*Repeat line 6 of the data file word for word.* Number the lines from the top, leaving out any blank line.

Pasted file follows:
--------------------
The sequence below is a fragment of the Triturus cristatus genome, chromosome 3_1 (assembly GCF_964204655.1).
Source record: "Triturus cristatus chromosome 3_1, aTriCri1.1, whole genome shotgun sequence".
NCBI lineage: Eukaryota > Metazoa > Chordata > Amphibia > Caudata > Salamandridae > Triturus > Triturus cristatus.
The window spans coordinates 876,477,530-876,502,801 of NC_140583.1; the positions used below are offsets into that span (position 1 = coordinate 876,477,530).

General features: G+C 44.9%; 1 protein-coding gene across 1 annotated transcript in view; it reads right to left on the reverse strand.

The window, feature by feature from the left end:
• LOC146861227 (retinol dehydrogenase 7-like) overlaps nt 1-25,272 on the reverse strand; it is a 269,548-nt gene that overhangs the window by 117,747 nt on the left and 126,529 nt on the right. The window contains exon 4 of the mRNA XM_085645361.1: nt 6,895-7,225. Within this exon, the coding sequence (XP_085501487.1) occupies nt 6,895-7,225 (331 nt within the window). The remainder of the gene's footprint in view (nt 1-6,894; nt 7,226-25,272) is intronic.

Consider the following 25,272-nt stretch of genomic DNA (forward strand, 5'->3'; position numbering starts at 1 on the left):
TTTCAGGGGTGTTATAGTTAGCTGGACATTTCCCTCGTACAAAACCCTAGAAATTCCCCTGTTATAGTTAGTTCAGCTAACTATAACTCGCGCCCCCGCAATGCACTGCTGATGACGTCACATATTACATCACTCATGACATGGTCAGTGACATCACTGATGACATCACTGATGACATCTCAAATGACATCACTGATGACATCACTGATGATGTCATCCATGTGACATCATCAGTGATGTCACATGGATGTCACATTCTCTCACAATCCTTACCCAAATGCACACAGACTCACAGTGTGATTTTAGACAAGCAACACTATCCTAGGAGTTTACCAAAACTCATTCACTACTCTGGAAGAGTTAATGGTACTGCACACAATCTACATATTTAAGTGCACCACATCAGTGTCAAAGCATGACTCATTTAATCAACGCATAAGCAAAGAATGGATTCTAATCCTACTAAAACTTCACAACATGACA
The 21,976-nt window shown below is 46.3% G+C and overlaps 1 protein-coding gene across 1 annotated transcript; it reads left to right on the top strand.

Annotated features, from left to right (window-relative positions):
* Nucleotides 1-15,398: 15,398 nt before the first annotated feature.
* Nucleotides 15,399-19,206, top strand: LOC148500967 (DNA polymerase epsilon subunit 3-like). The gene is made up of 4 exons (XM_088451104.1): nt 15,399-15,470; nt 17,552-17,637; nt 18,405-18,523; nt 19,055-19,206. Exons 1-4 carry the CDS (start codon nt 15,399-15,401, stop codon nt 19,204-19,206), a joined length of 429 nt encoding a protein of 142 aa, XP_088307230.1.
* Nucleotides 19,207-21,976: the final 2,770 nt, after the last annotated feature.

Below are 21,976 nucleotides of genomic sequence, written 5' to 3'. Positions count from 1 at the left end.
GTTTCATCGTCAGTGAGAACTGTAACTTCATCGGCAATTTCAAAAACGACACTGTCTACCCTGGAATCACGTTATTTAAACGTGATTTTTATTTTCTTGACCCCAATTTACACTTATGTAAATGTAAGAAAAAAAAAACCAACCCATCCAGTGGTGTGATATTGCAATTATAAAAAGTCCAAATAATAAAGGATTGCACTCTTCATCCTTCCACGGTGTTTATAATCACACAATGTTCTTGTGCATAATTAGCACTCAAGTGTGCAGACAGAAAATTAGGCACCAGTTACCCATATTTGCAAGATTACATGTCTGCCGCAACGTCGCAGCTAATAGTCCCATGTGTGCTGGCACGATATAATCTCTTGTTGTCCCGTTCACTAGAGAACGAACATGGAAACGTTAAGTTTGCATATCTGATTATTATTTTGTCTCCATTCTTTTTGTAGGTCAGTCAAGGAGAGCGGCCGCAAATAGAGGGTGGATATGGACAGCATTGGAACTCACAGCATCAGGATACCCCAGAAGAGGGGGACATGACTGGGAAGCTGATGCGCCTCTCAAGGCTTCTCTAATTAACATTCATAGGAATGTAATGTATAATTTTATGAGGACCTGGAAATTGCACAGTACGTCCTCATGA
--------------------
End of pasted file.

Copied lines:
The window, feature by feature from the left end: